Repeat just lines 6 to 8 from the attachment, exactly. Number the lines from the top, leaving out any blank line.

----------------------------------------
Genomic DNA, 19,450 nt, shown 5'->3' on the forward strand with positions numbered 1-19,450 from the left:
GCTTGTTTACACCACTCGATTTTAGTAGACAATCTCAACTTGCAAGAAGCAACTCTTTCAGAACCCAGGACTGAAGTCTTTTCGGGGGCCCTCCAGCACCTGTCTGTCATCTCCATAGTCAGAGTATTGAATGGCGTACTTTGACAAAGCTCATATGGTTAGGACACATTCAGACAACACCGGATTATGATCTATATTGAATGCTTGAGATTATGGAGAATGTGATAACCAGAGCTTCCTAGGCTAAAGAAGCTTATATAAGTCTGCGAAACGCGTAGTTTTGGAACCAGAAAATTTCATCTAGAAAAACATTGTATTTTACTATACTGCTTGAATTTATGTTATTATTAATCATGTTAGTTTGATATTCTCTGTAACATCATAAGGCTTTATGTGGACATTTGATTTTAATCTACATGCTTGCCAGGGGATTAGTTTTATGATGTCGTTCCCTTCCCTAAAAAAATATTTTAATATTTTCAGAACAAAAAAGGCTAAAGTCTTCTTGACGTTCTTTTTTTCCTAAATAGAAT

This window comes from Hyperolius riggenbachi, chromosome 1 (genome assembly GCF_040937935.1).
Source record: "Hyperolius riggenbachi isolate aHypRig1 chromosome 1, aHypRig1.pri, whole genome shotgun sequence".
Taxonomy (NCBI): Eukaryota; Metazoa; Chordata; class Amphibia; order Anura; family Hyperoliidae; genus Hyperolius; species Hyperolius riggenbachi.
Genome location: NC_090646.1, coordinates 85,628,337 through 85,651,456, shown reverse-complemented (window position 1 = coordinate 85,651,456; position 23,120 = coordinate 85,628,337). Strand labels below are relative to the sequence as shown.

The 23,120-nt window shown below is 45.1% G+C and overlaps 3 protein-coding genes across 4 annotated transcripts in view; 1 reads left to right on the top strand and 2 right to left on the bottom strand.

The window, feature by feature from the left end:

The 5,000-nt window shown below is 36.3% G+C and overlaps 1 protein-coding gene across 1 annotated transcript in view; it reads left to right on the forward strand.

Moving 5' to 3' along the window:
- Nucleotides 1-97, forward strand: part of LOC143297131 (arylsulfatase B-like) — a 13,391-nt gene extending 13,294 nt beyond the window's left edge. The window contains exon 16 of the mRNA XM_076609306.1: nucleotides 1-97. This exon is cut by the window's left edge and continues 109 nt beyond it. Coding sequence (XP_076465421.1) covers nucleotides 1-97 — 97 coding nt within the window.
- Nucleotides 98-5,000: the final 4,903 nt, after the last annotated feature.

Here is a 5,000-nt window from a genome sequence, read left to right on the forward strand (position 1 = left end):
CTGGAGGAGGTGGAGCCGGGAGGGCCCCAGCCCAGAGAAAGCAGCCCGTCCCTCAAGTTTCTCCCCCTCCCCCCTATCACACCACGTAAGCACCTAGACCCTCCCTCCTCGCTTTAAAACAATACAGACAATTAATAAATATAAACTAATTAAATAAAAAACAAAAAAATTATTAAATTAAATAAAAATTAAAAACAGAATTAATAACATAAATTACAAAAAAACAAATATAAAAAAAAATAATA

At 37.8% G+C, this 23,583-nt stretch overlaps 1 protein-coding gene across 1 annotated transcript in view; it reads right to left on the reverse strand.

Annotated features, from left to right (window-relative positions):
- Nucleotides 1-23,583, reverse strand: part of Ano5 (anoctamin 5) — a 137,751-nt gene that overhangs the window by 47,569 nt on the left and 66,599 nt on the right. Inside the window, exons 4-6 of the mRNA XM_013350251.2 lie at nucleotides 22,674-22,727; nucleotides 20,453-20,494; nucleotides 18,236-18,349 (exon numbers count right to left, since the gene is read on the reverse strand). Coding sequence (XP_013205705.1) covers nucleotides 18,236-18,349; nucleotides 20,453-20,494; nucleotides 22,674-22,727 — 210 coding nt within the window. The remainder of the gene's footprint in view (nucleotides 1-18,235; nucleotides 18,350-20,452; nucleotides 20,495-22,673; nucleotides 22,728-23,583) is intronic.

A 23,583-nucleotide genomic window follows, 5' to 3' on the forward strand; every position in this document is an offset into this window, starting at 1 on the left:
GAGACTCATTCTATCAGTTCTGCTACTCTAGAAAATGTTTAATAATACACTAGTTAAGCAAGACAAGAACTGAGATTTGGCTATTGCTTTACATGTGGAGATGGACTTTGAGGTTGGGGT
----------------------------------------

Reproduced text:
Genome location: NC_090646.1, coordinates 85,628,337 through 85,651,456, shown reverse-complemented (window position 1 = coordinate 85,651,456; position 23,120 = coordinate 85,628,337). Strand labels below are relative to the sequence as shown.

The 23,120-nt window shown below is 45.1% G+C and overlaps 3 protein-coding genes across 4 annotated transcripts in view; 1 reads left to right on the top strand and 2 right to left on the bottom strand.

The window, feature by feature from the left end: